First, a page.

Seeing Is Believing: State-of-the-art performance assessments have raised the hackles of parents in some states and school districts, but a new study suggests that when parents are actually exposed to such exams they prefer them to more traditional kinds of tests. As part of a larger, ongoing study, University of Colorado researchers Lorrie Shepard and Carribeth Bliem, both affiliated with the National Center for Research on Evaluation, Standards, and Student Testing, showed the parents of 33 3rd graders sample multiple-choice questions from a standardized test and sample open-ended questions from a performance-based assessment. Overwhelmingly, the parents said they favored the performance assessments because they "make children think'' and allow teachers to better understand the child's thought process. Some of the parents who preferred the performance assessments said they might have answered differently had they not had the opportunity to actually see the questions. The researchers say their findings suggest that educators can counter the misconceptions parents have about new forms of assessment simply by exposing them to various test items. The Handwritten Word: When it comes to taking essay exams, neatness may not count for much, according to a study published in the fall issue of The Journal of Educational Measurement. Four researchers from the Educational Testing Service--Donald Powers, Mary Fowles, Marisa Farnum, and Paul Ramsey--sought to determine whether handwritten essays or those produced on a word processor earned higher scores. They asked 32 prospective teachers who were taking a written pilot test to produce two essays--one handwritten, the other composed on a computer. Both were scored. Professional word processors then typed up the handwritten essays but did not correct any spelling or grammatical errors. The computer-written essays were transcribed--errors and all--into handwritten copies. All of the papers were then re-scored by trained readers who knew nothing about the experiment. When the typed version of the original handwritten essays were re-scored, the average dropped significantly. When the handwritten version of the computer essays were re-scored, the average increased slightly. The researchers could not pinpoint why the neater computer versions were scored lower. They speculate, however, that one reason may be that the typed versions looked shorter than the handwritten ones. The overall findings, they say, could point to a potential scoring problem as more and more states and schools turn to performance-based assessments that involve writing. Don't Forget The Students: Teachers in reform-minded schools often say they support an active, inquisitive brand of learning, but according to the Restructuring Collaborative, a loose organization of seven federally funded research laboratories, they are not getting that message across to their students. The study found that students at schools involved in the collaborative were unaware that their teachers wanted them to think critically and take charge of their own learning. When asked to define the term "successful learner,'' for example, elementary students said it meant "pleasing the teacher.'' Middle school students said it meant being compliant, making an effort, and getting good grades. High school students defined it as "putting out the effort''--being responsible, having good study habits, being involved in school, and using well-developed organization skills. Robert Blum, director of school, community, and professional development for the Northwest Regional Laboratory, said the researchers plan to take their findings back to the schools that were involved in the study. "This should become part of what schools consider as they go about changing themselves,'' he says. "A lot of restructuring efforts sort of miss the focus on learning and jump right in and focus on restructuring the schedule of the day, even though they may not be quite sure why.''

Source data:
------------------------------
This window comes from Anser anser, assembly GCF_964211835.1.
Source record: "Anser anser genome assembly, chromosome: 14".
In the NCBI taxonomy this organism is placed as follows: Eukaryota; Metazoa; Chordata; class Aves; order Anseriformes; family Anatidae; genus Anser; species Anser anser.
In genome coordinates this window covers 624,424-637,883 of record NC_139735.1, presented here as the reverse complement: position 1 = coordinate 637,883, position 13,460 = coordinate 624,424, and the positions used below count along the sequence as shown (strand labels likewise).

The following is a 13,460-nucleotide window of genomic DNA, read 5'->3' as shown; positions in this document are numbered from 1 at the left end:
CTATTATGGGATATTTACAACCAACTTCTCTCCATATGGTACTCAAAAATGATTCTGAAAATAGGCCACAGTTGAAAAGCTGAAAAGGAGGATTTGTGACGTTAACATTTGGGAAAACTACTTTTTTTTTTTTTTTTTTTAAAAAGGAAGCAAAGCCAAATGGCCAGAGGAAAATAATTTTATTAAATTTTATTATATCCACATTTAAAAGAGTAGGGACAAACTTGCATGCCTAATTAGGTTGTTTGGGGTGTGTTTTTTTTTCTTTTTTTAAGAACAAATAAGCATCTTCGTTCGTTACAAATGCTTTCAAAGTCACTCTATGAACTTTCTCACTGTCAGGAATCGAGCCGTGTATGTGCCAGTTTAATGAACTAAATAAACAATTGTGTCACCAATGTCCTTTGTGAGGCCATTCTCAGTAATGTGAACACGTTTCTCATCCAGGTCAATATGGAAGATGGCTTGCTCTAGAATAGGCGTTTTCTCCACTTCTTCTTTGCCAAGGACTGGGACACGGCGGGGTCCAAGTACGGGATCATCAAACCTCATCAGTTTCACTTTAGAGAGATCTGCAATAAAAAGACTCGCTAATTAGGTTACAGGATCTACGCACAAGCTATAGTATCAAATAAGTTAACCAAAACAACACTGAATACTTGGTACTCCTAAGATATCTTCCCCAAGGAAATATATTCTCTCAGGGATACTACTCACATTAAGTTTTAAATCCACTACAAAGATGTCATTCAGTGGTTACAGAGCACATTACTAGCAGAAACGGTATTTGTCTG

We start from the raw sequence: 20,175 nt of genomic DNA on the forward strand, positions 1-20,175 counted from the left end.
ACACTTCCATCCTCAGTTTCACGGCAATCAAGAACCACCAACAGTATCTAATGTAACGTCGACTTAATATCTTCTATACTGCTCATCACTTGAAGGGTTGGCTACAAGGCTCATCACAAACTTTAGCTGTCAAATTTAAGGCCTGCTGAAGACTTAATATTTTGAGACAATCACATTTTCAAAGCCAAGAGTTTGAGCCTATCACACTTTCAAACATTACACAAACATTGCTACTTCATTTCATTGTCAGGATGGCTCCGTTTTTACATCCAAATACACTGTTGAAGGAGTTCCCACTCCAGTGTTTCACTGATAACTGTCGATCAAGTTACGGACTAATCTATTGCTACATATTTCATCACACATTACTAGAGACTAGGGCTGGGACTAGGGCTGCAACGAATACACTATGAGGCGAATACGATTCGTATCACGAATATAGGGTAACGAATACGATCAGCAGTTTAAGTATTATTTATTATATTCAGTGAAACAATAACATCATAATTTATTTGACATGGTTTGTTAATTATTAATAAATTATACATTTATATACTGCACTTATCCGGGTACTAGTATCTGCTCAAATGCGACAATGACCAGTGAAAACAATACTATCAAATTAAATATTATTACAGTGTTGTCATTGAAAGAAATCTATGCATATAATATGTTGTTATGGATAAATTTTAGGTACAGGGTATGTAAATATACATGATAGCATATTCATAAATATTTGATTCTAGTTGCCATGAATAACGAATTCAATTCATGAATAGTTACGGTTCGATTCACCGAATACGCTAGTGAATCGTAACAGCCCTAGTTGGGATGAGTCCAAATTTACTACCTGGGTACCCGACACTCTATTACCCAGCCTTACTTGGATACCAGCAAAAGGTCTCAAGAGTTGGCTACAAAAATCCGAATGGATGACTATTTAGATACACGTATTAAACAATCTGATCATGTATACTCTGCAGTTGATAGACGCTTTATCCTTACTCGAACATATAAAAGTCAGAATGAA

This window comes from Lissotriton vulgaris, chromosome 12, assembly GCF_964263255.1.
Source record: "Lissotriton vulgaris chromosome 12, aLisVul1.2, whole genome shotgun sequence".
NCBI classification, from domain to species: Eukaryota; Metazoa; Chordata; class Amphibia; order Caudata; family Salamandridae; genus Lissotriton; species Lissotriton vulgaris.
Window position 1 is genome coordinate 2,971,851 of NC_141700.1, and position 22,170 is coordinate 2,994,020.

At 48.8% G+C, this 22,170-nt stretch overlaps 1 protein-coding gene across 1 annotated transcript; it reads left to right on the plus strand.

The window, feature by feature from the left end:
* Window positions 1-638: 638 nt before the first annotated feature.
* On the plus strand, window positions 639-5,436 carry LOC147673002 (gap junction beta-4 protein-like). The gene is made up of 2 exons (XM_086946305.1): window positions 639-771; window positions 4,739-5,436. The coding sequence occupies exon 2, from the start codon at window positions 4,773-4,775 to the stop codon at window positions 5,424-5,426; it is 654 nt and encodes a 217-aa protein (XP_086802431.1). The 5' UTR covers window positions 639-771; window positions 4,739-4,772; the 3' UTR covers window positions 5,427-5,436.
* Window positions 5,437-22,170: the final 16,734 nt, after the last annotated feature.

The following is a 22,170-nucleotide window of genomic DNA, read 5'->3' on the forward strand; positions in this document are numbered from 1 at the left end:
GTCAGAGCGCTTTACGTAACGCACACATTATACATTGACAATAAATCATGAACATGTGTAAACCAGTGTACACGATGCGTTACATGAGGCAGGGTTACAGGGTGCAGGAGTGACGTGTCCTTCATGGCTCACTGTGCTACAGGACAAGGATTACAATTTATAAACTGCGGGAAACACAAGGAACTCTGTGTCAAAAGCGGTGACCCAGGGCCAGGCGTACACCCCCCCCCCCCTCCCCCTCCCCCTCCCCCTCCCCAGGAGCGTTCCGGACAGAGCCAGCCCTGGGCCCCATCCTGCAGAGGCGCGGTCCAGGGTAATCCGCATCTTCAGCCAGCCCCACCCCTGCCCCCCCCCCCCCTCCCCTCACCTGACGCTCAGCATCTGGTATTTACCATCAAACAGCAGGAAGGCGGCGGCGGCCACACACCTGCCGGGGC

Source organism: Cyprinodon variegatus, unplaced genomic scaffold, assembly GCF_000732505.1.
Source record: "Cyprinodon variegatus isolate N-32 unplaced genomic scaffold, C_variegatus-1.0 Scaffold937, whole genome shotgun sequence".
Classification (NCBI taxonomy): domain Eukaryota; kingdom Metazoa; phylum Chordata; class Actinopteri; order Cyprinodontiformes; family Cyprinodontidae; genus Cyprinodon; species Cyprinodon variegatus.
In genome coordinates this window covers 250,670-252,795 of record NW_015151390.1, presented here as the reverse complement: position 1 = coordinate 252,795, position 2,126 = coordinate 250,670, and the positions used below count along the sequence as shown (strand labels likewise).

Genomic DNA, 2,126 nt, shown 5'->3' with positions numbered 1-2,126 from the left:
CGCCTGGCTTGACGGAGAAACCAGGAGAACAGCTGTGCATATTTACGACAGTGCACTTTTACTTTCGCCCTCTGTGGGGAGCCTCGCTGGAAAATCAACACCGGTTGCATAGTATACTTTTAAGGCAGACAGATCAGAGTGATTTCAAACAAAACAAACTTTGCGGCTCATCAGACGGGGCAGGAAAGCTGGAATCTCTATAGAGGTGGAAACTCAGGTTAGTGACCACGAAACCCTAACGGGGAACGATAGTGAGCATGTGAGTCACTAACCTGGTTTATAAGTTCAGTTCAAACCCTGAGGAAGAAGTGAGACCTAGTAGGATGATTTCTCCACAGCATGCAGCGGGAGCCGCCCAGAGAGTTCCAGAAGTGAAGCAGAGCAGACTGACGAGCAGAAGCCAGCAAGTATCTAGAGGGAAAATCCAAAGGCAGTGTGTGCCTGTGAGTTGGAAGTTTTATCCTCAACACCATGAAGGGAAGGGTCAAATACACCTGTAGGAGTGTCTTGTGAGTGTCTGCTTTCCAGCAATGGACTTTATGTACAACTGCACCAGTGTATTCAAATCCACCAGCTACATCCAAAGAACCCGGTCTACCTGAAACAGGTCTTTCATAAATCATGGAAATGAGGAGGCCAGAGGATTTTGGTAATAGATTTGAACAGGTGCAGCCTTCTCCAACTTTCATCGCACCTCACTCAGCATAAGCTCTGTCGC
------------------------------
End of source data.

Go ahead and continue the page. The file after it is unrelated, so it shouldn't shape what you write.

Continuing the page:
Vol. 06, Issue 03, Page 1-24